Did Indiana Superintendent of Public Instruction Glenda Ritz head off a plan by Gov. Mike Pence to undercut her authority when she revealed parts of the governor’s legislative agenda the day before he announced it himself? Probably not, but we can wonder.
On Wednesday, after a testy meeting with the State Board of Education, Ritz told reporters the governor and his allies were trying to remove her as chair of the board.
Ritz’s staff produced a document – an Oct. 3 memo between officials with the Pence-created Center for Education and Career Innovation – that proposed doing just that. The memo, a summary of legislative proposals, said it’s a “problem” that Ritz chairs the board. Its proposed solution: Change the law to have Pence appoint the board chair.
The memo also called for: paying teachers bonuses to move to charter schools; treating charter-school networks like school districts for funding purposes; helping low-income families pay for preschool; taking over underused school buildings to potentially give them to charter schools; and awarding grants to teachers for innovative ideas.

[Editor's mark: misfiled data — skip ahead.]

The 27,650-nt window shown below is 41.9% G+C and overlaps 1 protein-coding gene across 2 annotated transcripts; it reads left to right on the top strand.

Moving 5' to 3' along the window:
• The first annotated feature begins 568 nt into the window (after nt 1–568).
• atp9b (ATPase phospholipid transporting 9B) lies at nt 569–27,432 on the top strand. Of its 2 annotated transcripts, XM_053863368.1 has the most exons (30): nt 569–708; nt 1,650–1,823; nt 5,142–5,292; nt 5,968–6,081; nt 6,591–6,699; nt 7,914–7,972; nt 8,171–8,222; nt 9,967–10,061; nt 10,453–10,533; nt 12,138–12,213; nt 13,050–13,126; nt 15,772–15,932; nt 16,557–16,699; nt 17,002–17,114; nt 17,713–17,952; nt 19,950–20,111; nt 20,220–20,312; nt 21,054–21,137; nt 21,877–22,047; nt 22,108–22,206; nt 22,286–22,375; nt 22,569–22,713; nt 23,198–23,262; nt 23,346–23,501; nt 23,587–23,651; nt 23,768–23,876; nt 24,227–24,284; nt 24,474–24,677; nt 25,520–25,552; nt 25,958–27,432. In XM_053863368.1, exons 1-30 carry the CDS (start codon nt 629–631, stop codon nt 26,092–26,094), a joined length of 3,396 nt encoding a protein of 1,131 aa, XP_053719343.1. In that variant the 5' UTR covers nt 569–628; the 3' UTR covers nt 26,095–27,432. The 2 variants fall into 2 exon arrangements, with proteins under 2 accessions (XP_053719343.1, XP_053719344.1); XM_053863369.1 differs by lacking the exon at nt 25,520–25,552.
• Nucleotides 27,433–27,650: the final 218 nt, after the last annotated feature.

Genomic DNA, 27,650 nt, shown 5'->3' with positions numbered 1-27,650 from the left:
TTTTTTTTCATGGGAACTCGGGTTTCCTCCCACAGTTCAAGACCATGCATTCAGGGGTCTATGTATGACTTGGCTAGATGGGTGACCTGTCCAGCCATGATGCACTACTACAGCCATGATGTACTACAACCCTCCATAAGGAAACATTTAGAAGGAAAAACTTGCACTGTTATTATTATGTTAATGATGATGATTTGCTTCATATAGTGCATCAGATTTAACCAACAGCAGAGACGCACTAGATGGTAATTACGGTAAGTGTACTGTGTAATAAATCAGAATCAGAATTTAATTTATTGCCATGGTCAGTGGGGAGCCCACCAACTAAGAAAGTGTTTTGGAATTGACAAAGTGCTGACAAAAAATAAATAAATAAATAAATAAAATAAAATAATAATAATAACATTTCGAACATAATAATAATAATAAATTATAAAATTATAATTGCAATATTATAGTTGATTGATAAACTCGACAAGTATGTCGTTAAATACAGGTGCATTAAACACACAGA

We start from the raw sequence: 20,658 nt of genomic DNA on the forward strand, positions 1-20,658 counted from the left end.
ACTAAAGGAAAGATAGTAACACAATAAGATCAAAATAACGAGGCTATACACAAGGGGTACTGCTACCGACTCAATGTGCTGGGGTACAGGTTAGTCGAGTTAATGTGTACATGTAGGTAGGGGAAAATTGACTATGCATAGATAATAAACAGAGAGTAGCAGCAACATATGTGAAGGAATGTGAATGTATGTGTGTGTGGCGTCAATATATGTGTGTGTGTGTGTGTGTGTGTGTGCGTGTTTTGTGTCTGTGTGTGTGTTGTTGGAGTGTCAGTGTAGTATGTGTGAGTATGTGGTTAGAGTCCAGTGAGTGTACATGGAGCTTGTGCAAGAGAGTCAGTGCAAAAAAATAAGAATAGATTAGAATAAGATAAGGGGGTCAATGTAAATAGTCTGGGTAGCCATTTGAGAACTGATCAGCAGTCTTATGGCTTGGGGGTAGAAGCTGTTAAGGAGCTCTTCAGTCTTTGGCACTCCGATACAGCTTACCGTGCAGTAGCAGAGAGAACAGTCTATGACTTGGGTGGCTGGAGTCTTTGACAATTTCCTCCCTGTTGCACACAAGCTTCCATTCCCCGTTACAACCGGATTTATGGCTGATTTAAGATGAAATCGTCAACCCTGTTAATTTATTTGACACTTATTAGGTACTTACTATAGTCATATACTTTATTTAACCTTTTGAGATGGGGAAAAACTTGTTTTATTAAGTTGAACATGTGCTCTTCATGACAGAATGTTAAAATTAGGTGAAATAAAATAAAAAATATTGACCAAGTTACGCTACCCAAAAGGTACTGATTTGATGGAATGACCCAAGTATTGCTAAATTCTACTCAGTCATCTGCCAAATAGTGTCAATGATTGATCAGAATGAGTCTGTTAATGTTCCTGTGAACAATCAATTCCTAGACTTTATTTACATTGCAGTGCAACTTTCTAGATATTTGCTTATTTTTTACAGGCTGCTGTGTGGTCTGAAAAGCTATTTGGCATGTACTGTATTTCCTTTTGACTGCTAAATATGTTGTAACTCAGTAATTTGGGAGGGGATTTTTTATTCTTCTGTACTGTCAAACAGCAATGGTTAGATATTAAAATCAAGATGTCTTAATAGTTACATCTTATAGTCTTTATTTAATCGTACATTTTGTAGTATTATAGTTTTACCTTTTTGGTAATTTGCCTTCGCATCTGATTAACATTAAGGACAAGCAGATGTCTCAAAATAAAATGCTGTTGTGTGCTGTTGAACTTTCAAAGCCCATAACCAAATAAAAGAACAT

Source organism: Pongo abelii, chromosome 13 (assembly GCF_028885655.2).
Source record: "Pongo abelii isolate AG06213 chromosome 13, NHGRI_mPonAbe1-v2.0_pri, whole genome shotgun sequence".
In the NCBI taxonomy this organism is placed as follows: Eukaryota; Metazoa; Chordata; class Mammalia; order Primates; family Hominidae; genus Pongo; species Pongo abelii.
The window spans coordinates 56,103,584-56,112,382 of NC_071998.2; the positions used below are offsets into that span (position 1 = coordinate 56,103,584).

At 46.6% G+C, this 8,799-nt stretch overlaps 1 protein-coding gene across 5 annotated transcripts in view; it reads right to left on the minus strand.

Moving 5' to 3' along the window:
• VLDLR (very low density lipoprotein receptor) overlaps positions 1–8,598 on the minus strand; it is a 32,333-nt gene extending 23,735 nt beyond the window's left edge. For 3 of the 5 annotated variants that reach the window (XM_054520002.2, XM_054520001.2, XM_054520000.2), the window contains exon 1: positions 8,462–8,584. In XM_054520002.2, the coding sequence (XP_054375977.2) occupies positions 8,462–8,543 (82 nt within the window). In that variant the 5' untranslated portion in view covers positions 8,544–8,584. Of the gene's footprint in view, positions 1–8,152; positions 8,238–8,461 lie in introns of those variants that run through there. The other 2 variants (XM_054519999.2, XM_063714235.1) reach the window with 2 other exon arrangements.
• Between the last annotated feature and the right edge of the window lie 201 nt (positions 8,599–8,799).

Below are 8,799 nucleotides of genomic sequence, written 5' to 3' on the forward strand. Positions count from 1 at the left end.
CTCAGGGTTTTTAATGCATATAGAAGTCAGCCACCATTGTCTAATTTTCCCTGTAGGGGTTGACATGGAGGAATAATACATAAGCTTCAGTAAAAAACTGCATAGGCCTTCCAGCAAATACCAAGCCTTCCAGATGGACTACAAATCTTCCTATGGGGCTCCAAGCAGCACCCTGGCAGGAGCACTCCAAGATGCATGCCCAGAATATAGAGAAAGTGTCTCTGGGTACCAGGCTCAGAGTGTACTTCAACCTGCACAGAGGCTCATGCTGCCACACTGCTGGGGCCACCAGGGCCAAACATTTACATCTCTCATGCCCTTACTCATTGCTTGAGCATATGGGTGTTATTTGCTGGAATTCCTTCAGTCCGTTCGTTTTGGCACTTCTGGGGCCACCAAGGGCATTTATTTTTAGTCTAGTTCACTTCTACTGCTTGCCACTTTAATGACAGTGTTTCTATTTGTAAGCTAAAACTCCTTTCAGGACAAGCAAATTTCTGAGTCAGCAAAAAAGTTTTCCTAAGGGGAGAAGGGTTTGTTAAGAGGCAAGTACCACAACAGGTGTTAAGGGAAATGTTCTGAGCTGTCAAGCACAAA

On Thursday, Pence released his legislative proposals, and the education plank tracked closely to the Oct. 3 memo. One difference was that, instead of paying teachers to move to charter schools, he would pay them to work in schools that serve high-poverty areas. But as Scott Elliott of Chalkbeat Indiana notes, that probably means charter schools.
The other obvious difference: No proposal to remove Ritz as chair of the education board.
Pence insisted he never planned to do that. The governor’s press secretary said Pence rejected the idea and told the superintendent as much last week. A CECI spokeswoman downplayed the Oct. 3 memo, saying it was just an early iteration of ideas.
But most of those ideas had survived intact when Pence unveiled his proposals.
It all seems a bit fishy, but it’s unlikely Pence would include an anti-Ritz measure in his legislative agenda. Behind the scenes, he may support removing her as president of the Board of Education – or even making her job appointed. But going public with that proposal would have made today’s news stories all about the dispute and distracted attention from Pence’s other ideas. And it would have energized her supporters.
If there is legislation to undermine the state superintendent, chances are we’ll find out the same way we learned last year that funding was being shifted from the Ritz-led Department of Education to the state board, enabling Pence to create and fund CECI — that is, at the very end of the session or maybe after it’s over.